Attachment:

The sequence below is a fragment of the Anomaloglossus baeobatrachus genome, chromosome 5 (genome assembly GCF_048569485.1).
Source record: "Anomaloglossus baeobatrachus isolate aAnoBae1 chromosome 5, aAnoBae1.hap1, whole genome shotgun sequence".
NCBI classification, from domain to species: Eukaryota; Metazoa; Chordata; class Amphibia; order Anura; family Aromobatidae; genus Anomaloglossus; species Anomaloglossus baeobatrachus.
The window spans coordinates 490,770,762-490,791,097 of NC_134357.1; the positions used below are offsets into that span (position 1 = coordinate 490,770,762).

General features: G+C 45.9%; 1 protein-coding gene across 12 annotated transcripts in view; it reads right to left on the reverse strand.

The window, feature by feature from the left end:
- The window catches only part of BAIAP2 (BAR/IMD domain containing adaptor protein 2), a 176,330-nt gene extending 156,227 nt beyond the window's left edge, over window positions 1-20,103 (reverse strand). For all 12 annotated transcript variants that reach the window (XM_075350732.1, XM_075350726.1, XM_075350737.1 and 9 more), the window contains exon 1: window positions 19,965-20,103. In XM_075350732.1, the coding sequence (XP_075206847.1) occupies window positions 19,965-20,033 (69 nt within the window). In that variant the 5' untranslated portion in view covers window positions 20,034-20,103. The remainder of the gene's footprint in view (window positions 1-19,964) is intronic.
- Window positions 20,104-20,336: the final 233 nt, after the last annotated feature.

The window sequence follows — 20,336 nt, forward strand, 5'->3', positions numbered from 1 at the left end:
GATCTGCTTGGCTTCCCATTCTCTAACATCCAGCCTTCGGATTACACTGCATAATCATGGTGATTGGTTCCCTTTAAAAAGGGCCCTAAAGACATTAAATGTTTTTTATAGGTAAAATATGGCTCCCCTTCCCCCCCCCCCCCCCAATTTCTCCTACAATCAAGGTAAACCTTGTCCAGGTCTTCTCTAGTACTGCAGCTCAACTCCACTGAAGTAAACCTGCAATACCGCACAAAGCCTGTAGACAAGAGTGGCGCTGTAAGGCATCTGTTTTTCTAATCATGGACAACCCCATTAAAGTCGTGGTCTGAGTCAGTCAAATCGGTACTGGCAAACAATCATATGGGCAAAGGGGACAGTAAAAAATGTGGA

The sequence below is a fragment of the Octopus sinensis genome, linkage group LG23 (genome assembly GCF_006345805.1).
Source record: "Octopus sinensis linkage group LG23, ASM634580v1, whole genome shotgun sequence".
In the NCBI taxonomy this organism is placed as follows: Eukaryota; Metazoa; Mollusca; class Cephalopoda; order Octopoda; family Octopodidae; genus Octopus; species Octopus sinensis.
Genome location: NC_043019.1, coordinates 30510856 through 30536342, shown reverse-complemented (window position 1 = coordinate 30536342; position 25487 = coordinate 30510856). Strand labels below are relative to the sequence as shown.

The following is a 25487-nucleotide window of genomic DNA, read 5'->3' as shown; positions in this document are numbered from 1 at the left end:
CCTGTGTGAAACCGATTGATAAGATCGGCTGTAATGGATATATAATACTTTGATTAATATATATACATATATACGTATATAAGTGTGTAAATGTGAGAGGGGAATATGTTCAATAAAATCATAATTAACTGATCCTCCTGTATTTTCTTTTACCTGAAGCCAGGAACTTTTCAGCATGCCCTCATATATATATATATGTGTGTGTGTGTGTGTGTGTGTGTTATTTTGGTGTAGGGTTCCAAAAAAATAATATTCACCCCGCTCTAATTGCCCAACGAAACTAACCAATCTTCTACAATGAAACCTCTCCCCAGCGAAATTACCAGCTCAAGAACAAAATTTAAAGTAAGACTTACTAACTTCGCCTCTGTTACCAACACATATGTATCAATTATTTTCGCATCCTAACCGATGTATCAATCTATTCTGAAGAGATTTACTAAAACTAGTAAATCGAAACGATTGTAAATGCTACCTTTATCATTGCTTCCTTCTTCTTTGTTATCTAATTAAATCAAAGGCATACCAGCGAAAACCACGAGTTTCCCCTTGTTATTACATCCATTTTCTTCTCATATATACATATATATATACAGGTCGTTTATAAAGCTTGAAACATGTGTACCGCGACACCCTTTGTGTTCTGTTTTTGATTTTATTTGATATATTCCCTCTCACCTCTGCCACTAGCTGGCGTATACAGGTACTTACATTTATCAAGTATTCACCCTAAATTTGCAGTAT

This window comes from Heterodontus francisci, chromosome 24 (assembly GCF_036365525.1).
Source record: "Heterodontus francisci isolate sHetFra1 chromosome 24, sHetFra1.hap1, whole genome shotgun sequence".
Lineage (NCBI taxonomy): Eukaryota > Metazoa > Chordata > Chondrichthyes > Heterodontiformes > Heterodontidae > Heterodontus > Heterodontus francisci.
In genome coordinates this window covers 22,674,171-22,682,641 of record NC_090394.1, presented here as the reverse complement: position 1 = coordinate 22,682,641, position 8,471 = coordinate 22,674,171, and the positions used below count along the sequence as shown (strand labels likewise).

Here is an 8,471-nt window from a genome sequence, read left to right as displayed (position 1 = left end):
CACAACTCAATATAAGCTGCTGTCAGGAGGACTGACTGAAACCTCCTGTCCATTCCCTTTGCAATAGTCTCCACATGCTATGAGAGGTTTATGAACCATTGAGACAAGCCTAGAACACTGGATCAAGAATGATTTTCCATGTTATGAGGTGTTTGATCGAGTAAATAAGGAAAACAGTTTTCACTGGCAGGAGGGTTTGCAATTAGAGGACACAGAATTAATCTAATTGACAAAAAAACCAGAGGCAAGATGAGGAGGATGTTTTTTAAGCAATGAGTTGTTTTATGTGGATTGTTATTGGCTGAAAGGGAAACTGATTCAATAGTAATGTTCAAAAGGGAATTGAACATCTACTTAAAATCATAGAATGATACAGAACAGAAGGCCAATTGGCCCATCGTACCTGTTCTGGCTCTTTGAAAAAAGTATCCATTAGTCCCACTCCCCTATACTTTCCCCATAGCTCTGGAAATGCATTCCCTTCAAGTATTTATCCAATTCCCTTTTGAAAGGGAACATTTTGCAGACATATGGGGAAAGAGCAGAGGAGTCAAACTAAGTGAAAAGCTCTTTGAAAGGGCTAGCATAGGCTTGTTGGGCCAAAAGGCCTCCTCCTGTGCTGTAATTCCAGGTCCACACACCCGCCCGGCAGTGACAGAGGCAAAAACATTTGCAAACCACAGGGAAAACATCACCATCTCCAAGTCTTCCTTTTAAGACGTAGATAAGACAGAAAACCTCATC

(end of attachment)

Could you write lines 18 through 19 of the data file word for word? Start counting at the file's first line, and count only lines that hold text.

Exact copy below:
Source record: "Heterodontus francisci isolate sHetFra1 chromosome 24, sHetFra1.hap1, whole genome shotgun sequence".
Lineage (NCBI taxonomy): Eukaryota > Metazoa > Chordata > Chondrichthyes > Heterodontiformes > Heterodontidae > Heterodontus > Heterodontus francisci.